The old casino being renovated and the newly built casino as you reach the tip of the hill
There were a few more old buildings including Prince Sihanouk’s holiday residence and we were able to see more view points although by this point the clouds had started to roll in making the views less spectacular. In all honesty the place was underwhelming however driving around on the bike was fun and so, from that point of view, it wasn’t a waste of time.
One we headed back into town we found a place on the side of the road which served food for $1 and so stopped here for a late lunch. I had noodle soup and Niall had really good chicken and rice. The meal was so good and cheap that he decided to have the same thing for dinner but, unfortunately, when we went back the meal was very different serving plain chicken and plain rice as opposed to the chicken and sauce he had been served before. English was limited here and so there was nothing Niall could do which was disappointing. We wished we had found the road this place was on earlier as there was also a makeshift Italian restaurant on the street that was almost like a garage with a stove in ran by a man from Italy and it smelt so good!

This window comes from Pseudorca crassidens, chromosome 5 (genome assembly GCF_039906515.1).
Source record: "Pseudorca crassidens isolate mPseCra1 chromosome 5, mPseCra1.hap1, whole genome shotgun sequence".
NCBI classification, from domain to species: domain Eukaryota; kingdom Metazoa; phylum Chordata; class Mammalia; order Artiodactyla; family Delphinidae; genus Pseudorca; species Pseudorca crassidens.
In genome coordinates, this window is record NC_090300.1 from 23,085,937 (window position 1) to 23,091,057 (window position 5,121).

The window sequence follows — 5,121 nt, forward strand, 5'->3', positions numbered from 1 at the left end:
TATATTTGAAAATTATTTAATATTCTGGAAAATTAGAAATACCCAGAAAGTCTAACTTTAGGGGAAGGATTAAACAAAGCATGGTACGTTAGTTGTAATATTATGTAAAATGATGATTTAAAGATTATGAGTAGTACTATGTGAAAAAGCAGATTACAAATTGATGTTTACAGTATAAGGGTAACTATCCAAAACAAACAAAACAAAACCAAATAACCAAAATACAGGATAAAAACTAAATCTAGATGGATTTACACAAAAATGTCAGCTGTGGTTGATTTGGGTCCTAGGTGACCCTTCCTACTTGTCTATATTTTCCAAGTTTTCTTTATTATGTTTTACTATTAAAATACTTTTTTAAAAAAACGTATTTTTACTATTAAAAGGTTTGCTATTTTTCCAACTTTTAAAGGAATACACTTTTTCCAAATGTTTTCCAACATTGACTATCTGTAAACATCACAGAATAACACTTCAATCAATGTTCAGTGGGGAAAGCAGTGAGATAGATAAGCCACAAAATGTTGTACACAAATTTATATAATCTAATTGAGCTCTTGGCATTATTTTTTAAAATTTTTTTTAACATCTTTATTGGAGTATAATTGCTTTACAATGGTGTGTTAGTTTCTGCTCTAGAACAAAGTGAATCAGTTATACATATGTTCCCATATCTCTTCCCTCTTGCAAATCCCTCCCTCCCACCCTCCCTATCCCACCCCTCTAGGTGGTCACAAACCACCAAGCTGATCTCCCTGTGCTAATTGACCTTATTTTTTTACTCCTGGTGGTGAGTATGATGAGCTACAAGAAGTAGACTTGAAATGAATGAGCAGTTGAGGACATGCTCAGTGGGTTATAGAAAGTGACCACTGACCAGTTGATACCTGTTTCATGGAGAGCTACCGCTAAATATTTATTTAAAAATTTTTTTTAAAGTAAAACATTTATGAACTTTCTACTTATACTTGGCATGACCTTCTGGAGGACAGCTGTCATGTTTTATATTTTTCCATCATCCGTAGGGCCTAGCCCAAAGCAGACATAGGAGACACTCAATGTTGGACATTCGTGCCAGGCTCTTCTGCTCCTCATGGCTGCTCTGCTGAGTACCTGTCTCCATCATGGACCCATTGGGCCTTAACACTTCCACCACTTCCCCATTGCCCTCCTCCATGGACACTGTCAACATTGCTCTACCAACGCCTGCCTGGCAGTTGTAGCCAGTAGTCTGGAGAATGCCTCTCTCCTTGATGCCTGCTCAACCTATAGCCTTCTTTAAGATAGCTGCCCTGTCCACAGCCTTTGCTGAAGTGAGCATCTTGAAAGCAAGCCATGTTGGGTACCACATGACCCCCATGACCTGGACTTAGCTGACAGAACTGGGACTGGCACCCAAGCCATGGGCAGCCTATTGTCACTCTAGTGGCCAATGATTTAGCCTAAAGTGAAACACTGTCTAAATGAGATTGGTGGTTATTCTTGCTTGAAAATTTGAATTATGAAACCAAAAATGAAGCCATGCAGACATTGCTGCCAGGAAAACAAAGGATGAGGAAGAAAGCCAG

As the weather was so nice and it was our last day in Kampot, we decided to use the bike for as long as possible and rode along the river. It was really nice to get a bit out of the city and the river looked very pretty with the sun low in the sky.
We had really enjoyed riding around Kep and Kampot for the past two days and had been lucky that the only rain we had was during the night particularly as the forecast for the entire time we were there was for rain and thunderstorms. If we had had an extra day here we would have gone into more of the countryside and seen some pepper plantations, the not so secret ‘secret lake’ and explored some of the little villages but we didn’t have the time. In hindsight we could have done what we did in one day and then have had a day exploring countryside but we still really enjoyed what we got up to.
Kampot is a really nice little town with colonial French buildings and lots of bars and restaurants. The river is calm and almost washes that calmness over the whole city. We had a great time. Next stop was Battambang, our penultimate destination in Cambodia and a long journey to get there from Kampot.
Sending Love x